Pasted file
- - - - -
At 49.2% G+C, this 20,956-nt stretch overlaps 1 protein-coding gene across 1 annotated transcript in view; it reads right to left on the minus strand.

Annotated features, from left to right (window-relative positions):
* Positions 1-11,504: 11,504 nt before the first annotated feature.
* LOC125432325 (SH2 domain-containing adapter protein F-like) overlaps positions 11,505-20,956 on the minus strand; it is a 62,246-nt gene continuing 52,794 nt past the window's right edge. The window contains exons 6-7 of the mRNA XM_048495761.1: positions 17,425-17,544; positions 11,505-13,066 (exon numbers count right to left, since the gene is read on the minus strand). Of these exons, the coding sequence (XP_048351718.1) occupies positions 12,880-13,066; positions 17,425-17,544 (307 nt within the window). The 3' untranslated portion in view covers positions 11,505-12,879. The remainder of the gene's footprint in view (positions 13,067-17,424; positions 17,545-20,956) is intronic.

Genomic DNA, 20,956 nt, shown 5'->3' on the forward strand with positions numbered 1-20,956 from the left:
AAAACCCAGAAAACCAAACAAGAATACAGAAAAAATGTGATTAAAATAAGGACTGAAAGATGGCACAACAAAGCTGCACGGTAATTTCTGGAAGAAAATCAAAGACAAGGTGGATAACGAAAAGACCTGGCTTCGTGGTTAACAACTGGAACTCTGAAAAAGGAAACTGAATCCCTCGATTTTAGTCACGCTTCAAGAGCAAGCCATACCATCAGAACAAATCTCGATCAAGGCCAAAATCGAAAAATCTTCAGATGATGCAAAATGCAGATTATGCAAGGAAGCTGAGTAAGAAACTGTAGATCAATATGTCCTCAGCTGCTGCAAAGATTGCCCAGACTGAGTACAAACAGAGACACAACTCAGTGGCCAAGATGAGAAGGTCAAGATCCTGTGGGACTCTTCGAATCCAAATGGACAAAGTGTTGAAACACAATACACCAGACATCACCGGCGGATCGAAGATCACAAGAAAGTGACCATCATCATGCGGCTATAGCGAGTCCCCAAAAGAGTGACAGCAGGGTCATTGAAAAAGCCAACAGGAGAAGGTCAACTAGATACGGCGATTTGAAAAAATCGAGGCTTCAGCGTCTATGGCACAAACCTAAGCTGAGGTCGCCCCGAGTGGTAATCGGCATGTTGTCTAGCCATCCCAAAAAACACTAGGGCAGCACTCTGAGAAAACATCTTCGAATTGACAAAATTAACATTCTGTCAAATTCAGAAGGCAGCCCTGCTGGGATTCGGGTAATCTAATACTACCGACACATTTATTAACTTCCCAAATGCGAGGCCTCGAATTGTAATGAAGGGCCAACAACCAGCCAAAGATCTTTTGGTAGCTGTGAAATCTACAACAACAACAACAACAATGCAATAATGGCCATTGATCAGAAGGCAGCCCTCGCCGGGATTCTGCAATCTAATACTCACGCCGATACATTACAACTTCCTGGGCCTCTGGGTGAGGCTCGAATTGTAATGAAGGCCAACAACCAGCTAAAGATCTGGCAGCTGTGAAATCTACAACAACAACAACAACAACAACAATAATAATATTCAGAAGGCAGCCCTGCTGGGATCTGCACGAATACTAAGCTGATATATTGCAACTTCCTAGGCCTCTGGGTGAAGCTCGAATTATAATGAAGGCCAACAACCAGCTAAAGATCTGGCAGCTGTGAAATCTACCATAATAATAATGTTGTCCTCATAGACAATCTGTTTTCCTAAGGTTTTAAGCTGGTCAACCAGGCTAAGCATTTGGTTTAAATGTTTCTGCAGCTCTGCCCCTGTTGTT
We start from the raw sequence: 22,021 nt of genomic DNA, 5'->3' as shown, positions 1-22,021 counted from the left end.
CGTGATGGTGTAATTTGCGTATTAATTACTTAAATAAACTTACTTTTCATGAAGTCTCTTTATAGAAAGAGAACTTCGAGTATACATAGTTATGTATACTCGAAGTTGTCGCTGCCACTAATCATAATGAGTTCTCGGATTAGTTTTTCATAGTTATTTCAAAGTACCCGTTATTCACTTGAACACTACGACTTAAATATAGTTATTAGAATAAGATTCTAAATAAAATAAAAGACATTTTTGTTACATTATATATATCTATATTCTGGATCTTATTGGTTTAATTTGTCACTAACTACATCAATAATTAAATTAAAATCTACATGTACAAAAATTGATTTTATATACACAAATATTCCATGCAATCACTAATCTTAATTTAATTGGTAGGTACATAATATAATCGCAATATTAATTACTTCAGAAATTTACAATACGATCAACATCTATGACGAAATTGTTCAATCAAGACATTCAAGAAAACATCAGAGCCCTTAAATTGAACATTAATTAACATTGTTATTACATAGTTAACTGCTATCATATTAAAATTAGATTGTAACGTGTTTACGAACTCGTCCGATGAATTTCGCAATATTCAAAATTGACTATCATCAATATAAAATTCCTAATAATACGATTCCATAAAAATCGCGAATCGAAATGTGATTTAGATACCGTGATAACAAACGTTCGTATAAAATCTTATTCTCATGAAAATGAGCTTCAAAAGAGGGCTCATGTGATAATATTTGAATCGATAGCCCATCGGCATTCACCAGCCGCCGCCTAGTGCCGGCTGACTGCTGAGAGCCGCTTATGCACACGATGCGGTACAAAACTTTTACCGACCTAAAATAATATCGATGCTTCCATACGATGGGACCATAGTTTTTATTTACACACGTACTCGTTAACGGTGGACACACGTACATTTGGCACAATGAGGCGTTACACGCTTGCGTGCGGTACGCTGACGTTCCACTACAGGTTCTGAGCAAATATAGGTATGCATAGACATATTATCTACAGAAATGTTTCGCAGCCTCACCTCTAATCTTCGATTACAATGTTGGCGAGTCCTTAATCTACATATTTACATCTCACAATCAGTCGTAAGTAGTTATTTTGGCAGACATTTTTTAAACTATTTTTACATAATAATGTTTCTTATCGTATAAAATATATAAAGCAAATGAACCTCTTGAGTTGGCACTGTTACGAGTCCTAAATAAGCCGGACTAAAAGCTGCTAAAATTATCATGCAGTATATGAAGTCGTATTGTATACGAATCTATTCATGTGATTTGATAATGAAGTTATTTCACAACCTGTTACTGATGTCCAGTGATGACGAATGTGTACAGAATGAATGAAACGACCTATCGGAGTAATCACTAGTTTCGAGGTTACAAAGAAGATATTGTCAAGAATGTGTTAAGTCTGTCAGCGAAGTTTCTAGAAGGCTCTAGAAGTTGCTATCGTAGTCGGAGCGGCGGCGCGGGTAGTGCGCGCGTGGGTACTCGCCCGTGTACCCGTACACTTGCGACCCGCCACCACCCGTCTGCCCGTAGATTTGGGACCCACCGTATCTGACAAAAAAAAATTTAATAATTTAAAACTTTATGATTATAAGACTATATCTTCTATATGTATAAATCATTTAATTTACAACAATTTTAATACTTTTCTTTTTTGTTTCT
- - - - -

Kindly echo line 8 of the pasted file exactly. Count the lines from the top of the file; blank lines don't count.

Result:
CGTGATGGTGTAATTTGCGTATTAATTACTTAAATAAACTTACTTTTCATGAAGTCTCTTTATAGAAAGAGAACTTCGAGTATACATAGTTATGTATACTCGAAGTTGTCGCTGCCACTAATCATAATGAGTTCTCGGATTAGTTTTTCATAGTTATTTCAAAGTACCCGTTATTCACTTGAACACTACGACTTAAATATAGTTATTAGAATAAGATTCTAAATAAAATAAAAGACATTTTTGTTACATTATATATATCTATATTCTGGATCTTATTGGTTTAATTTGTCACTAACTACATCAATAATTAAATTAAAATCTACATGTACAAAAATTGATTTTATATACACAAATATTCCATGCAATCACTAATCTTAATTTAATTGGTAGGTACATAATATAATCGCAATATTAATTACTTCAGAAATTTACAATACGATCAACATCTATGACGAAATTGTTCAATCAAGACATTCAAGAAAACATCAGAGCCCTTAAATTGAACATTAATTAACATTGTTATTACATAGTTAACTGCTATCATATTAAAATTAGATTGTAACGTGTTTACGAACTCGTCCGATGAATTTCGCAATATTCAAAATTGACTATCATCAATATAAAATTCCTAATAATACGATTCCATAAAAATCGCGAATCGAAATGTGATTTAGATACCGTGATAACAAACGTTCGTATAAAATCTTATTCTCATGAAAATGAGCTTCAAAAGAGGGCTCATGTGATAATATTTGAATCGATAGCCCATCGGCATTCACCAGCCGCCGCCTAGTGCCGGCTGACTGCTGAGAGCCGCTTATGCACACGATGCGGTACAAAACTTTTACCGACCTAAAATAATATCGATGCTTCCATACGATGGGACCATAGTTTTTATTTACACACGTACTCGTTAACGGTGGACACACGTACATTTGGCACAATGAGGCGTTACACGCTTGCGTGCGGTACGCTGACGTTCCACTACAGGTTCTGAGCAAATATAGGTATGCATAGACATATTATCTACAGAAATGTTTCGCAGCCTCACCTCTAATCTTCGATTACAATGTTGGCGAGTCCTTAATCTACATATTTACATCTCACAATCAGTCGTAAGTAGTTATTTTGGCAGACATTTTTTAAACTATTTTTACATAATAATGTTTCTTATCGTATAAAATATATAAAGCAAATGAACCTCTTGAGTTGGCACTGTTACGAGTCCTAAATAAGCCGGACTAAAAGCTGCTAAAATTATCATGCAGTATATGAAGTCGTATTGTATACGAATCTATTCATGTGATTTGATAATGAAGTTATTTCACAACCTGTTACTGATGTCCAGTGATGACGAATGTGTACAGAATGAATGAAACGACCTATCGGAGTAATCACTAGTTTCGAGGTTACAAAGAAGATATTGTCAAGAATGTGTTAAGTCTGTCAGCGAAGTTTCTAGAAGGCTCTAGAAGTTGCTATCGTAGTCGGAGCGGCGGCGCGGGTAGTGCGCGCGTGGGTACTCGCCCGTGTACCCGTACACTTGCGACCCGCCACCACCCGTCTGCCCGTAGATTTGGGACCCACCGTATCTGACAAAAAAAAATTTAATAATTTAAAACTTTATGATTATAAGACTATATCTTCTATATGTATAAATCATTTAATTTACAACAATTTTAATACTTTTCTTTTTTGTTTCT